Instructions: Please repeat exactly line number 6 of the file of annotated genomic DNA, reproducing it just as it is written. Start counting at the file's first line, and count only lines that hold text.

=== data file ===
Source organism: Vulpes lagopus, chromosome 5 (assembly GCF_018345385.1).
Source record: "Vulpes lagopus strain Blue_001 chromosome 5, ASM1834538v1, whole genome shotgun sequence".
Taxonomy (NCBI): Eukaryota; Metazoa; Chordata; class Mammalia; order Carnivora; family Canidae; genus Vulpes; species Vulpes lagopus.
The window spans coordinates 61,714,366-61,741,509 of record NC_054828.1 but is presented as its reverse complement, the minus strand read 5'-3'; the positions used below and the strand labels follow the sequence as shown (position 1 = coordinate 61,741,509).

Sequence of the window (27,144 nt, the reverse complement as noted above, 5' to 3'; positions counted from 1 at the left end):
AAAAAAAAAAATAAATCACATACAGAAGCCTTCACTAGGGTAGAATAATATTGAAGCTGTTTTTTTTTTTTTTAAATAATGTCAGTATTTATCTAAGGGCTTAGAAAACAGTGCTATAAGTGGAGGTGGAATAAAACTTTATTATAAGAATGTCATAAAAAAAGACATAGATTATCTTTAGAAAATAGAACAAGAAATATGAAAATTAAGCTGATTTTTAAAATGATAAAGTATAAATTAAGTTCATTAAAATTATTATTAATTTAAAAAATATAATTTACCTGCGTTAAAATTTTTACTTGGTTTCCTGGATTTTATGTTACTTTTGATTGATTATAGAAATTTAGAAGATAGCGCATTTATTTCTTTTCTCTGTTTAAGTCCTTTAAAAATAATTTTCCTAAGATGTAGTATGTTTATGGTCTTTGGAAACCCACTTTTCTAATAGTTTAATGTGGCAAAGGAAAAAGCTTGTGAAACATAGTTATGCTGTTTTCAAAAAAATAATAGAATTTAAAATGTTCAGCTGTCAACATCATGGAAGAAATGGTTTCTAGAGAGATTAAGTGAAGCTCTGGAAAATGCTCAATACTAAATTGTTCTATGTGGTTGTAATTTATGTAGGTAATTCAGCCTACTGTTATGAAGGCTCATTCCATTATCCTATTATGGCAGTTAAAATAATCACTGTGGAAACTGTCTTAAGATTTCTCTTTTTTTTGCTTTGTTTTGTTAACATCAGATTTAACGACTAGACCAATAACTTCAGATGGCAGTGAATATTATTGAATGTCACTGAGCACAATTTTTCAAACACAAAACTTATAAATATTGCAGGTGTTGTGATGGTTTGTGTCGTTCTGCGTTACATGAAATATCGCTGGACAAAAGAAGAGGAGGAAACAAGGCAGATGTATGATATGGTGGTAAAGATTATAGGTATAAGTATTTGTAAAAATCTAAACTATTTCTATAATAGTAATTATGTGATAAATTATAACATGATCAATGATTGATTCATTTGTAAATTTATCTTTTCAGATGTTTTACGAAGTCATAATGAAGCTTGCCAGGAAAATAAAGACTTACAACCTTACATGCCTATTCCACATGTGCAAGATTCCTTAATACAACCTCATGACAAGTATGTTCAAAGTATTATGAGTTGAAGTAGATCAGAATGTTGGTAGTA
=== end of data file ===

AAAAAAAAAAATAAATCACATACAGAAGCCTTCACTAGGGTAGAATAATATTGAAGCTGTTTTTTTTTTTTTTAAATAATGTCAGTATTTATCTAAGGGCTTAGAAAACAGTGCTATAAGTGGAGGTGGAATAAAACTTTATTATAAGAATGTCATAAAAAAAGACATAGATTATCTTTAGAAAATAGAACAAGAAATATGAAAATTAAGCTGATTTTTAAAATGATAAAGTATAAATTAAGTTCATTAAAATTATTATTAATTTAAAAAATATAATTTACCTGCGTTAAAATTTTTACTTGGTTTCCTGGATTTTATGTTACTTTTGATTGATTATAGAAATTTAGAAGATAGCGCATTTATTTCTTTTCTCTGTTTAAGTCCTTTAAAAATAATTTTCCTAAGATGTAGTATGTTTATGGTCTTTGGAAACCCACTTTTCTAATAGTTTAATGTGGCAAAGGAAAAAGCTTGTGAAACATAGTTATGCTGTTTTCAAAAAAATAATAGAATTTAAAATGTTCAGCTGTCAACATCATGGAAGAAATGGTTTCTAGAGAGATTAAGTGAAGCTCTGGAAAATGCTCAATACTAAATTGTTCTATGTGGTTGTAATTTATGTAGGTAATTCAGCCTACTGTTATGAAGGCTCATTCCATTATCCTATTATGGCAGTTAAAATAATCACTGTGGAAACTGTCTTAAGATTTCTCTTTTTTTTGCTTTGTTTTGTTAACATCAGATTTAACGACTAGACCAATAACTTCAGATGGCAGTGAATATTATTGAATGTCACTGAGCACAATTTTTCAAACACAAAACTTATAAATATTGCAGGTGTTGTGATGGTTTGTGTCGTTCTGCGTTACATGAAATATCGCTGGACAAAAGAAGAGGAGGAAACAAGGCAGATGTATGATATGGTGGTAAAGATTATAGGTATAAGTATTTGTAAAAATCTAAACTATTTCTATAATAGTAATTATGTGATAAATTATAACATGATCAATGATTGATTCATTTGTAAATTTATCTTTTCAGATGTTTTACGAAGTCATAATGAAGCTTGCCAGGAAAATAAAGACTTACAACCTTACATGCCTATTCCACATGTGCAAGATTCCTTAATACAACCTCATGACAAGTATGTTCAAAGTATTATGAGTTGAAGTAGATCAGAATGTTGGTAGTA